The Baw Baw Frog, like many amphibians, has suffered massive population declines in the last 20 years and is rapidly headed toward extinction. Now Melbourne Zoo is attempting to raise, maintain and breed the species – the only institution in the world to do so.

These sensitive frogs need extra-special care and extra-special water treatment.

Lewis and the zoo team established a special water treatment cycle for the already drinkable (potable) water for this little frog. The water is settled in a holding tank then goes through four stages of water treatment: sandfilters, canister filters with a pleated cartridge filter,

UV treatment and reverse osmosis. It is then held in a chemical-grade water tank before use in the ponds and breeding areas.

“This is a critically endangered species, which made it a hit-the-ground-running process. They needed everything to be perfect straight away,” says Lewis.

The good news is that the first batch of Baw Baw frog eggs have just hatched, and the tadpoles are growing well.

Someone is watching you ...

Lewis Chapman and his team also recently upgraded the plumbing infrastructure and developed a vacuum system for the hippopotamus pool.
The pool cleaner is similar to regular swimming pool systems, says Lewis, but it has an added straining system to cope with the daily mess. “Luckily, the hippos don’t sleep in the exhibit, so there was room to move for installation,” he says.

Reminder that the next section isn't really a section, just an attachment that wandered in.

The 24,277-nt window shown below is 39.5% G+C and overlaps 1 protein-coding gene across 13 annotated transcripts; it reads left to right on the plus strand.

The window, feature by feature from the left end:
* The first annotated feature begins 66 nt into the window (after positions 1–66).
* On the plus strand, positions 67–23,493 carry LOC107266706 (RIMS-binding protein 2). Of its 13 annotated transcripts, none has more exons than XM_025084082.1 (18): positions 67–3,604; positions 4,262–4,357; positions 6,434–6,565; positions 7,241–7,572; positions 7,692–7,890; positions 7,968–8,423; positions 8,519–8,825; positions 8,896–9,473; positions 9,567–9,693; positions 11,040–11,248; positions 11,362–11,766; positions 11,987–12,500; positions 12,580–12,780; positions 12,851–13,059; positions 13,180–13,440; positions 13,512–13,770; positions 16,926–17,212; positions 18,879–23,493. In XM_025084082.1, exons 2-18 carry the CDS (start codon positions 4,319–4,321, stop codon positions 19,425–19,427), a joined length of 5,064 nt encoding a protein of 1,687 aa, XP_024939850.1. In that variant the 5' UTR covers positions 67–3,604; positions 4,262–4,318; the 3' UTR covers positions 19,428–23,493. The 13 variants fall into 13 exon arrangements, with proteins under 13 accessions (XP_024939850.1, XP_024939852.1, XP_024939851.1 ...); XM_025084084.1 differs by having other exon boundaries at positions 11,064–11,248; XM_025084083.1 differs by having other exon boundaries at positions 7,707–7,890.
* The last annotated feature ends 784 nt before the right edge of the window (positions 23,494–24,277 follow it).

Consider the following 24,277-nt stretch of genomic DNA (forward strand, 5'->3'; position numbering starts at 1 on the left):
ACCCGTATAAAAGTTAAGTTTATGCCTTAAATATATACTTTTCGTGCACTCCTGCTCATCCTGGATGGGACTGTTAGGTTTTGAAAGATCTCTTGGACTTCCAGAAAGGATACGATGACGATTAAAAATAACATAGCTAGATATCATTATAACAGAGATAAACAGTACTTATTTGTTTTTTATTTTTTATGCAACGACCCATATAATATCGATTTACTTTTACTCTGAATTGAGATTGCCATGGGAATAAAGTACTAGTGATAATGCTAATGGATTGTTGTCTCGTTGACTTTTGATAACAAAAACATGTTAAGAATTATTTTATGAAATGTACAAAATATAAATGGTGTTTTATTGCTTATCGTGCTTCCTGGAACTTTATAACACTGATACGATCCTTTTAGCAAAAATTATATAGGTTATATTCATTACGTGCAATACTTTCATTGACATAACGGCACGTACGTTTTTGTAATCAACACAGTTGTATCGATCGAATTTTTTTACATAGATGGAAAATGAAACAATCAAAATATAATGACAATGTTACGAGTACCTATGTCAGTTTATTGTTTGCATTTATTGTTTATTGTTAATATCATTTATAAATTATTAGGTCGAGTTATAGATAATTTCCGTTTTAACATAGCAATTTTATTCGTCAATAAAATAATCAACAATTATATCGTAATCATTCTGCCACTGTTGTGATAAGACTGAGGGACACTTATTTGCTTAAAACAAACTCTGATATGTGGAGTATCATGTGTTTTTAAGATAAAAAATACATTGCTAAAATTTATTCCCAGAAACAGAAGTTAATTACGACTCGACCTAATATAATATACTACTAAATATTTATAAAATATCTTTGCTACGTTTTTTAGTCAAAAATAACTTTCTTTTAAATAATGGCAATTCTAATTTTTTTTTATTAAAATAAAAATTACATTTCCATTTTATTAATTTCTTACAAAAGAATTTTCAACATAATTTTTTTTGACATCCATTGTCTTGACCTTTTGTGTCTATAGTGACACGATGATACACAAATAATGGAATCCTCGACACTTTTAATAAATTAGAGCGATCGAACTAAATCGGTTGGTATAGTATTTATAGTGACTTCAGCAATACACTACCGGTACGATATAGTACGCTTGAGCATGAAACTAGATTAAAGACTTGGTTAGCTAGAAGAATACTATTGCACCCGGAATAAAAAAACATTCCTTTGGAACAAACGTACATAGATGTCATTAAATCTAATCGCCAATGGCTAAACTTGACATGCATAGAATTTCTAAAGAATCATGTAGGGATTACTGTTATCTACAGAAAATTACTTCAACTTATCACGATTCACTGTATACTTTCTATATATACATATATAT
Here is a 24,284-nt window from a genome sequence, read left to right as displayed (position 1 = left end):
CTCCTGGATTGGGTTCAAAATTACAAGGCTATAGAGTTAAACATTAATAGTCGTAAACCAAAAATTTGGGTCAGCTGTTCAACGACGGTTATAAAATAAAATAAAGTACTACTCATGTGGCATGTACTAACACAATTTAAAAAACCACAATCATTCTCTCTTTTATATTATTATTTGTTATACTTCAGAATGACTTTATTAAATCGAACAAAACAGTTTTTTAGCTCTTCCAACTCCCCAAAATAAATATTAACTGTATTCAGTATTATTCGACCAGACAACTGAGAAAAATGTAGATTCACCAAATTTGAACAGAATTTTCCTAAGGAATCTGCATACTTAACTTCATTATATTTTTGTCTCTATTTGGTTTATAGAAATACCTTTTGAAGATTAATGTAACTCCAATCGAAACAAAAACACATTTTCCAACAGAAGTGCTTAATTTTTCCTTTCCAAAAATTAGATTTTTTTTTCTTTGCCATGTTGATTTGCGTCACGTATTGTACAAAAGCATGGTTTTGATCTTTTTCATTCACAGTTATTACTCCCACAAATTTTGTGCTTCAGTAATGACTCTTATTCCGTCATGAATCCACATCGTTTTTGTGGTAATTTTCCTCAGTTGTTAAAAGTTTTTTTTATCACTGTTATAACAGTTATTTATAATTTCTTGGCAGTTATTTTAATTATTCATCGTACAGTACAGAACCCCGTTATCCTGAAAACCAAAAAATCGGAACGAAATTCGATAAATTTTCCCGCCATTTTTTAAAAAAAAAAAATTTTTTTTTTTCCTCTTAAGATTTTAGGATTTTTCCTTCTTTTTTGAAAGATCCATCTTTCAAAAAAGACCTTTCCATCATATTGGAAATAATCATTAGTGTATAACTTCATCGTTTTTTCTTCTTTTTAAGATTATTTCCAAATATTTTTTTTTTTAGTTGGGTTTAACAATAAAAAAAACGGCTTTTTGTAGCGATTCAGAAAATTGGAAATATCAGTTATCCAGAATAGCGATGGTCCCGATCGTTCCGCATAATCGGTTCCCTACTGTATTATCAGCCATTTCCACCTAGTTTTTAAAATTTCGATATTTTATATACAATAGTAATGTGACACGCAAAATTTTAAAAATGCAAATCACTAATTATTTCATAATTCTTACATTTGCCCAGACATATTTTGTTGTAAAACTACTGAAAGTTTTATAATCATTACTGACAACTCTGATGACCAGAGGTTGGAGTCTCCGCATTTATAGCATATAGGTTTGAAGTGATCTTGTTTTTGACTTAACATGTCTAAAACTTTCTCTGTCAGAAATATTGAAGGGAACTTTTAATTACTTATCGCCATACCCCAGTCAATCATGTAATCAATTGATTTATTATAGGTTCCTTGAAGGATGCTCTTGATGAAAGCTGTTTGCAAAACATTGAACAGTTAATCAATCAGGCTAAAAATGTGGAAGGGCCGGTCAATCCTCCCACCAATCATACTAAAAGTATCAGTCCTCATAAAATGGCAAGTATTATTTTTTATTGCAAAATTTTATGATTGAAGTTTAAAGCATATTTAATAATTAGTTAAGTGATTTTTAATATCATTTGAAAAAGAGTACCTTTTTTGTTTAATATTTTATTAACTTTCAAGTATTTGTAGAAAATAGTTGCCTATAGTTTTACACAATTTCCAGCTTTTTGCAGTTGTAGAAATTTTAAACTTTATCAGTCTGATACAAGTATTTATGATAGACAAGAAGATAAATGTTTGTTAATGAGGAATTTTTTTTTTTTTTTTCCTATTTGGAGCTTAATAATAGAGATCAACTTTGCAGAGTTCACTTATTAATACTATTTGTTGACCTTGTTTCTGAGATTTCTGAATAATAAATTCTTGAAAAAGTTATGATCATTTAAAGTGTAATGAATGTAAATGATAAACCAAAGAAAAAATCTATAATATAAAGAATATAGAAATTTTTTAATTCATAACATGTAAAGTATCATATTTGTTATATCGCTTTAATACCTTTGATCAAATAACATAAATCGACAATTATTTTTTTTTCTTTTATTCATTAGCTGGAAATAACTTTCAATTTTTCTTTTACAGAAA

“I’ve learned a lot about animals, particularly which ones we can and can’t go in the enclosures with,” laughs Lewis. “Working in the tigers’ back-of-house area was a bit daunting. Where we were working, the tiger’s shadow was cast over us as he strutted back and forth.
You get the definite feeling that someone is watching you.”

His favourite? The orangutans.

“Working in the different primates exhibits is always interesting. We have had to learn about the particular species in the exhibit so that we can allow for the right level of primate vandal-proofing required when installing things like drinkers, taps and piping.”

“I was always an animal person but the zoo has definitely increased not only mine, but my team’s love for animals.”

Daily challenges

Plumbing has taken Lewis to many interesting places and, he says, he’s grateful for the opportunities. What has got him there? His approach is to do the best job – the job that meets and often exceeds the regulations; which is not necessarily the cheapest job, says Lewis.

Staying up-to-date with the latest products and technology is also vital.

“Every day there are updates about new technology: new appliances, new products, advances in materials. As well as having a ‘gut feeling’ about it, you need to read a lot and look into how the fittings are constructed, what kind of engineering is behind it, what kind of warranties... Every day we have decisions to make: will this really improve our work quality?”

“It’s the daily challenges and new innovative technologies keeps this industry fascinating for me.”

To nd out more about Chapman Plumbing call 0428 766 050 or email [email protected]